COP27 – NZ Business on the ground in Egypt (NZGIF)

Ahead of COP27 in Egypt next month, SBC talks to NZ Businesses who will be on the ground in Sharm el-Sheikh to find out why they are going, what they are hoping to achieve and what they think a successful outcome might look like.

This week we get insights from Craig Weise, Chief Executive of the New Zealand Green Investment Finance.

Craig Weise, Chief Executive New Zealand Green Investment Finance

Craig leads New Zealand Green Investment Finance (NZGIF), New Zealand’s Crown-backed green investment bank, charged with accelerating investment in New Zealand’s low carbon future. 

NZGIF’s investment approach, flexible mandate and long-term horizon help it to unlock and create investment opportunities, drive impact and provide access for others to climate-friendly investments. As a direct investor in its own right, it is focused on active market participation from the front, building a portfolio that illustrates the breadth of low-carbon investment opportunities.

Craig, NZ Green Investment Finance has been going to COPs for a number of years now – what is it about these international meetings that is of most value to you?

Well. . .COP is not just the UN’s climate change conference, it is the world’s premiere climate summit. What once began as a meeting of sovereign nations has now evolved to be the centre of all things related to climate change, attended by governments, corporates, financial institutions, investors, climate solutions companies, civil society, and NGOs.  Entirely additional to what is going on with the official COP agenda, the event is an annual stocktake of ideas, solutions, actors, and state of play for all things climate-related. 

For NZGIF, COP provides a rich and unique environment for us to understand what is happening in the world. This is vital for us as a long-term investor supporting change away from the status quo. The wider COP format enables mass uptake across the spectrum of new ideas, information and relationships of relevance to us. It’s an opportunity to connect with our peers, other market participants, and senior climate actors all in one place that is difficult to replicate in any other single event.

COP26 had a huge build up and felt like a major milestone event. The lead up to COP27 has seemed more subdued.  What are your thoughts on where the global climate response is now vs a year ago at Glasgow? Where do you hope we will be by COP28?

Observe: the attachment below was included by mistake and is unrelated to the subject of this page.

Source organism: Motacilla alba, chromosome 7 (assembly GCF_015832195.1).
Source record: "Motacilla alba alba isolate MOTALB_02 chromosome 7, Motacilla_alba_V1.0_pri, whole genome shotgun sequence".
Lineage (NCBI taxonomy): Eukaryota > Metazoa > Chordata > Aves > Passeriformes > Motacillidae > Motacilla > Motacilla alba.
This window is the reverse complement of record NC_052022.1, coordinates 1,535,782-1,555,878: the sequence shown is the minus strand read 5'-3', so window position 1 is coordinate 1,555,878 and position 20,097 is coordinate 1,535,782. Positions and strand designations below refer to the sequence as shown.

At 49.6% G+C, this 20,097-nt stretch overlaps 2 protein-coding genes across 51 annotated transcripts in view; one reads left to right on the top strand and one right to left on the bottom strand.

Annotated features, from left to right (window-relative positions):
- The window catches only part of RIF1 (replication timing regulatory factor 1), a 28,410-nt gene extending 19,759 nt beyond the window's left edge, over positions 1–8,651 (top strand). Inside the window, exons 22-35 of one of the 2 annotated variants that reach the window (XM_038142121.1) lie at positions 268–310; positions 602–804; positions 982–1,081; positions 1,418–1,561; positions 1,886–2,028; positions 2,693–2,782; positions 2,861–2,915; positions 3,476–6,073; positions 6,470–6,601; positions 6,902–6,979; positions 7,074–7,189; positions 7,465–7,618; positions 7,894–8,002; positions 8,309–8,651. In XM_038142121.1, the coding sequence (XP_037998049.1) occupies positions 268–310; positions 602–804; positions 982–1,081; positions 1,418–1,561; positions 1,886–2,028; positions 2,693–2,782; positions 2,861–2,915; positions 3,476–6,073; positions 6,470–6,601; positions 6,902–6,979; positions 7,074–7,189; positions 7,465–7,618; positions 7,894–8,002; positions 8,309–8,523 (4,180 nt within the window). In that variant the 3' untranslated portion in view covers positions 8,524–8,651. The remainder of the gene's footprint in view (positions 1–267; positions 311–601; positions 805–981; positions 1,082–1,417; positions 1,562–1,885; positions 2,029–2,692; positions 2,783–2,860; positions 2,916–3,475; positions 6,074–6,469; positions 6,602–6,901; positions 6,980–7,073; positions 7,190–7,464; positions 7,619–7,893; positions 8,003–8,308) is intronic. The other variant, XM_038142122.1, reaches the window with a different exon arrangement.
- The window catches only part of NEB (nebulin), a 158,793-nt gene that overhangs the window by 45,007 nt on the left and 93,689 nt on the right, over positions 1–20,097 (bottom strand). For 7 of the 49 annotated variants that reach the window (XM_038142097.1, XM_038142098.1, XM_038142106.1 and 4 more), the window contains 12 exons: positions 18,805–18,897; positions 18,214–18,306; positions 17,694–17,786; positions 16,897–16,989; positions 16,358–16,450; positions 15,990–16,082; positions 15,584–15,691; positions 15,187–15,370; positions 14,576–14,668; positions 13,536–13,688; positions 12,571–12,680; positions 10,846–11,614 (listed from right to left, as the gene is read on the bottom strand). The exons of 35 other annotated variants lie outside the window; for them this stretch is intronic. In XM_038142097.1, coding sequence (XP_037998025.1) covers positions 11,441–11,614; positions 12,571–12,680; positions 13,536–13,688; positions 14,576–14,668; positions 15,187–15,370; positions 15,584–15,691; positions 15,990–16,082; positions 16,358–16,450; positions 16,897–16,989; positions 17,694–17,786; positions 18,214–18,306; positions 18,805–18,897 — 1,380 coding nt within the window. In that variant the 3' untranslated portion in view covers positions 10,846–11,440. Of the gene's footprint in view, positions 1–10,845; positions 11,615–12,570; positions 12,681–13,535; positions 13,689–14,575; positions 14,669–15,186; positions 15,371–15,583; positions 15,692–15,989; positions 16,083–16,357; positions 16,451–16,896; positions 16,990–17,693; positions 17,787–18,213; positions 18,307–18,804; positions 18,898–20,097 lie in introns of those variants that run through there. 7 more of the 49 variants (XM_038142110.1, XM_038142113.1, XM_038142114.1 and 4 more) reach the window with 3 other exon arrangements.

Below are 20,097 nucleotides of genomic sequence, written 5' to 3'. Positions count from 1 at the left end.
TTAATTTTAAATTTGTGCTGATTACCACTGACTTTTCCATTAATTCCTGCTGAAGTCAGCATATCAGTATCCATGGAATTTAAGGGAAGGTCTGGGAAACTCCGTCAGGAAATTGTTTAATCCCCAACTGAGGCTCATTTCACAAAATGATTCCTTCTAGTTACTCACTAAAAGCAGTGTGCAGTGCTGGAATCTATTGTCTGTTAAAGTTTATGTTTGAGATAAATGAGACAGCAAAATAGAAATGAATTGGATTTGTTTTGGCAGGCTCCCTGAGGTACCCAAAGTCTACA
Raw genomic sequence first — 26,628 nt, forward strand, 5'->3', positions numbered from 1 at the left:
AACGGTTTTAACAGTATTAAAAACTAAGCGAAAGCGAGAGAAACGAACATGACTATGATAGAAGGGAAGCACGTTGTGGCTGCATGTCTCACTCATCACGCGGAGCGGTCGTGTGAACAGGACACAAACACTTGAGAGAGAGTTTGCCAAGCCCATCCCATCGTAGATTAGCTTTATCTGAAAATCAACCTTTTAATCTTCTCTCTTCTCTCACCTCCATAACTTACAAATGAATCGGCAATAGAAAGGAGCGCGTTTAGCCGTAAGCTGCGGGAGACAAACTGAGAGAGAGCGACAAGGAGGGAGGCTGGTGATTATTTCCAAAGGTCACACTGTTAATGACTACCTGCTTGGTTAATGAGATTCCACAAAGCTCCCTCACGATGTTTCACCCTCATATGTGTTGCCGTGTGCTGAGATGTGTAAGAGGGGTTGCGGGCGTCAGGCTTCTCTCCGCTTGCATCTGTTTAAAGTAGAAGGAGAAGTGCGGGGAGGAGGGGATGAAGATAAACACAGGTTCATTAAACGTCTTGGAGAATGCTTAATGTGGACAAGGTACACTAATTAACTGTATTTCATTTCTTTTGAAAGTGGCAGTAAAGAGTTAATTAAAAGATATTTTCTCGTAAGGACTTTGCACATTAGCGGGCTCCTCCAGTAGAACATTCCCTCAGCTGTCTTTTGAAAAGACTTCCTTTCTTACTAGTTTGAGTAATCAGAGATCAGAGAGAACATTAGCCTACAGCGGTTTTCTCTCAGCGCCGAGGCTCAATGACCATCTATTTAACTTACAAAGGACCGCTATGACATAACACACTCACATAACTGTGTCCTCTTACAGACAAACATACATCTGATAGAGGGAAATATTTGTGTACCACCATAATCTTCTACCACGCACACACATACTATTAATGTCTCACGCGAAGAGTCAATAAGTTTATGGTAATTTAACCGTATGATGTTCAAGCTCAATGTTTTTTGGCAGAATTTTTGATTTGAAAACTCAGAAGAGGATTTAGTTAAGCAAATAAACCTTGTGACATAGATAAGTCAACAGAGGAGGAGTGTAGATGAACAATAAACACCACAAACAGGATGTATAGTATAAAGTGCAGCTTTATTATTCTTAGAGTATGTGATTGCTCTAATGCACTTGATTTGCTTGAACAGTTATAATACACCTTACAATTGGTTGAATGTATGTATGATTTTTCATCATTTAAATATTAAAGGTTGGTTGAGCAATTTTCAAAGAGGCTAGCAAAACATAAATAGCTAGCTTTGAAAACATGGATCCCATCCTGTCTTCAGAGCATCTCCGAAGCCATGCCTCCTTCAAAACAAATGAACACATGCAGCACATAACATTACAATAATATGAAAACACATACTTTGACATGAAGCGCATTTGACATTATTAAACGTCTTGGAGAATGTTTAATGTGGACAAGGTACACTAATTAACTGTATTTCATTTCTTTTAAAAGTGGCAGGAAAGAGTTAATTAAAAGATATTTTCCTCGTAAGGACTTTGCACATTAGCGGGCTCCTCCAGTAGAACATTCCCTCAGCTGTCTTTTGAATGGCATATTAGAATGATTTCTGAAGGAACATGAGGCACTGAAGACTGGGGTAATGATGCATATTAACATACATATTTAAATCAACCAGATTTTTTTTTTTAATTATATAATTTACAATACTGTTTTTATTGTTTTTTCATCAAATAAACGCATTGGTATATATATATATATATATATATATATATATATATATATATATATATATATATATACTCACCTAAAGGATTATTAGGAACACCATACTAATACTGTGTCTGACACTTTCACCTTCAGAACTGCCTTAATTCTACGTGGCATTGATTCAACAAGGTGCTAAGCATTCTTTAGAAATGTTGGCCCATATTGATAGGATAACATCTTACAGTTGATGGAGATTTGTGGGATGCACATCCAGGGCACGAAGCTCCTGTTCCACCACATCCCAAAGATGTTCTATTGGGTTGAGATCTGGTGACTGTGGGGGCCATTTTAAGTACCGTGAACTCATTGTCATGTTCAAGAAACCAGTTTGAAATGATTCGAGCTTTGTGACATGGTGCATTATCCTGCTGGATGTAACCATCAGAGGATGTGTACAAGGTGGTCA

It’s been a tough year for the world, full of distractions, uncertainty, and volatility arising from war in Europe, the overhang of COVID, and the global macroeconomic environment. As Europe in particular has been a global leader in supporting and financing climate transition, this has naturally had some impact, particularly on the energy front.

However, climate-related focus and activity are becoming increasingly embedded in society across individuals, households, businesses, and investors. The pace of change brought about by this wider social adoption has continued, so it will be really interesting to assess state of play while there. Tipping points that are climate friendly don’t (and won’t) occur equally across the globe or in any single economy at the same time, but fossil fuels are, of course, a common factor for everyone at present.

Glasgow was the finance COP, so for me, significant developments in global climate finance made COP26 particularly exciting. COP27 is looking at adaptation and financing the response to the effects of climate change … as to where I would like us to be by COP28. . .well, much further along (!) is the short answer, but I promise a more fulsome response on my return, once I’ve completed my own stocktake.

What are the three top outcomes you are seeking from your attendance at COP27?

The climate space is dynamic and rapidly evolving, across technologies, changing business models, regulatory standards, consumer preferences, or developments in finance. So I look to COP27 for:

  1. Climate solutions. Finding innovative technologies, business models or partners relevant to NZ that we can adopt or import to help accelerate decarbonisation. Being aware of emerging options informs our investment outlook and helps us, our portfolio companies, and others we work with look to the future.
  2. Insights. Gaining insight into the experiences of others dealing with these issues at pace – understanding what’s working, what’s not, and what’s waiting around the corner.
  3. Connectivity. Building NZGIF’s reputation in the market. As our national green investment bank, it’s important for us to build and manage a reputation and footprint in the global market, to help others understand what NZ is doing and to find additional sources of capital. The green banking model we follow is highly relevant in NZ and globally, but relatively new. Like all new things, it takes a little while to be fully understood, so it’s crucial to constantly help develop that understanding in others to unleash its full potential and build our opportunity set.

Find out more about NZGIF’s work here.

3 Nov, 2022

Related Posts